Here's how economists track inflation

Inflation is constantly in the headlines and FOX 5 is getting an inside look at who measures it and how.

Economists with the U.S. Bureau of Labor Statistics track the prices of every good and service that you can legally buy in America.

"Big malls, little mom-and-pop shops, and everything in between," said BLS field economist Chris Hodakowski.

He and over 450 others are part of the effort to measure inflation by tracking price changes month to month. They look at the same products over time, including rental prices, groceries, haircuts, legal services, and auto repairs.

Hodakowski goes to businesses in person to do the work. On Tuesday, FOX 5 followed along for data collection at a Prince William County flower shop and a Montgomery County bakery. Economists are required by law to maintain confidentiality and not identify businesses publicly. Participation is voluntary.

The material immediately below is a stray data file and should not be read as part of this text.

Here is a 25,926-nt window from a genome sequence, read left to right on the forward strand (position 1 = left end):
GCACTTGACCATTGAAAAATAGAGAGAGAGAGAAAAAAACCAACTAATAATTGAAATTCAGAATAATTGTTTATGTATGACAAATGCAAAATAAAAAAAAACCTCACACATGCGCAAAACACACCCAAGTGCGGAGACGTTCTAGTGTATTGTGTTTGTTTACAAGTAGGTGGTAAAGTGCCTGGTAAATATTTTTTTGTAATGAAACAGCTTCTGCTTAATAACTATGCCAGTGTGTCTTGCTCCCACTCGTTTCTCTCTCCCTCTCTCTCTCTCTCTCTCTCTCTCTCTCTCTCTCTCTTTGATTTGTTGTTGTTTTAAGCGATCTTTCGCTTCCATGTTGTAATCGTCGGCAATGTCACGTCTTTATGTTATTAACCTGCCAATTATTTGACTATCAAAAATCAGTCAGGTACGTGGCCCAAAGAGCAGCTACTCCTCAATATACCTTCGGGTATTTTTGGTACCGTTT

READ MORE: Inflation surges to 9.1% in June, reaching new 40-year high

At smaller stores and businesses economists typically survey owners about prices, but at larger stores Hodakowski says they often quietly blend in with customers to check prices on their own.

"We’re basically like a private eye," he said. "We are trying to track down all the information. We’re more in the background."

The latest consumer price index shows prices spiked 9.1% over this time last year. 

Data shows the D.C. region is faring better than the national average at 7.5%. But that’s still the largest year over increase since 1982, according to BLS.

"Normally, when you’re at a dinner party and people ask you what you do, and you say you work on the consumer price index and you measure price changes, people’s eyes glaze over," said BLS Supervisory Economist Rebeccah Horn.

Horn said that’s changed as business owners and customers alike feel the pain of record prices. Like everyone else, economists are ready for their work to get off the daily news headlines.

"We like when the consumer price index is boring," Horn said.